Hard knocks in focus at Sundance

Documentaries tell of troubled Asian, Middle Eastern lives

BANGKOK -- Documentaries chronicling the fight against hardship across Asia and the Middle East will be in abundance at the Sundance Film Festival in January, while only three dramas from either region made the cut.

Organizers of the annual event in Park City, Utah on Wednesday unveiled the names of non-fiction films competing for the World Cinema Documentary award.

They include the North American premiere of "Afghan Star," a documentary made in the U.K. and Afghanistan by director Havana Marking about post-Taliban Afghanis risking their lives to sing competitively on TV.

From neighboring Iran, director Hamid Rahmanian's documentary "The Glass House," also a North American premiere, follows teenage girls trying to overcome drug addiction, abandonment and abuse in a Tehran rehab center.

The world premiere of "The Queen and I" sees Iranian exile-turned-Swedish filmmaker Nahid Persson Sarvestani confront her role in the 1979 overthrow of the Shah of Iran by engaging the deposed leader's widow.

From Kurdistan and the U.S., the world premiere of "Quest for Honor" is director Mary Ann Bruni's documentary about an activist's attempts to stop honor killings in the Middle Eastern tribal plateau of Kurdistan.

Moving to East Asia, the world premiere of the Franco-U.S. documentary "Kimjongilia" by director N.C. Heikin aims to capture the terrifying reality of defectors from North Korea.

In a similar vein, "Tibet in Song" recounts director Ngawang Choephel serving six years of an 18-year prison sentence for trying to film the story of Tibetan music to capture his people's efforts at cultural preservation. The U.S.-made film will have its world premiere at Sundance.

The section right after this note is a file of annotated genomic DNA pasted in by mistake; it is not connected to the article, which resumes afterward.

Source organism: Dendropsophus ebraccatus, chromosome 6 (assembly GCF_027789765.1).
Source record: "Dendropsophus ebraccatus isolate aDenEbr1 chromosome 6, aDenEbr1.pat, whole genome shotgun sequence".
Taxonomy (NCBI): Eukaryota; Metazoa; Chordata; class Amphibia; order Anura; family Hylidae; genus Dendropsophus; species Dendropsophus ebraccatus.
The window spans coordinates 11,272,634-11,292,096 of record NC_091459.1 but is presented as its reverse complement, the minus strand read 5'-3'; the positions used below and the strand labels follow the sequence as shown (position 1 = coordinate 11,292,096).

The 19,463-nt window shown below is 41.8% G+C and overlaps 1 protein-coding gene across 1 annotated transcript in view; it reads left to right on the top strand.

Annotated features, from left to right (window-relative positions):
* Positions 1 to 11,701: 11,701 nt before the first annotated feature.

From the factories of India to financial markets in Singapore to housing developments in Spain and offshore banks in New Jersey, director Erwin Wagenhofer's "Let's Make Money" tries to reveal the complex workings of global money flow. The film, which has some backing from China, will have its world premiere in Park City.

One film in the world cinema documentary competition is simply set in Asia: "Thriller in Manila," U.K. director John Dower's chronicling of the 1975 final boxing match between Muhammad Ali and Joe Frazier.

Another, "Old Partner," from South Korean director Chung-ryoul Lee, has little apparent thematic similarity to the rest of the bunch. In North American premiere at Sundance, the documentary tells the tale of a farmer living out his final days with his wife and ox in Korea's countryside.

Two Asian dramas in a field of 16 titles were chosen for the Sundance world cinema drama competition. "The Clone Returns" is Japanese writer-director Kanji Nakajima's tale of the resurrection of an astronaut who dies during a mission.The film stars Mitsuhiro Oikawa, Eri Ishida and Hiromi Nagasaku.

From China, "Dada's Dance," by director Zhang Yuan and screenwriter Li Xiaofeng, tells the story of a young woman's search for her birth mother. Starring Li Xinyun, Li Xiaofeng, Gai Ge and Chen Jun, the film's Sundance screening will be its North American Premiere.

The lone Sundance competition drama from the Middle East, the world premiere of "Zion and His Brother," is writer-director Eran Merav's Franco-Israeli film about the disappearance of a young boy and how it divides two teenage brothers in working class Tel Aviv. The film stars Reuven Badalov, Ronit Elkabetz and Tzahi Grad.
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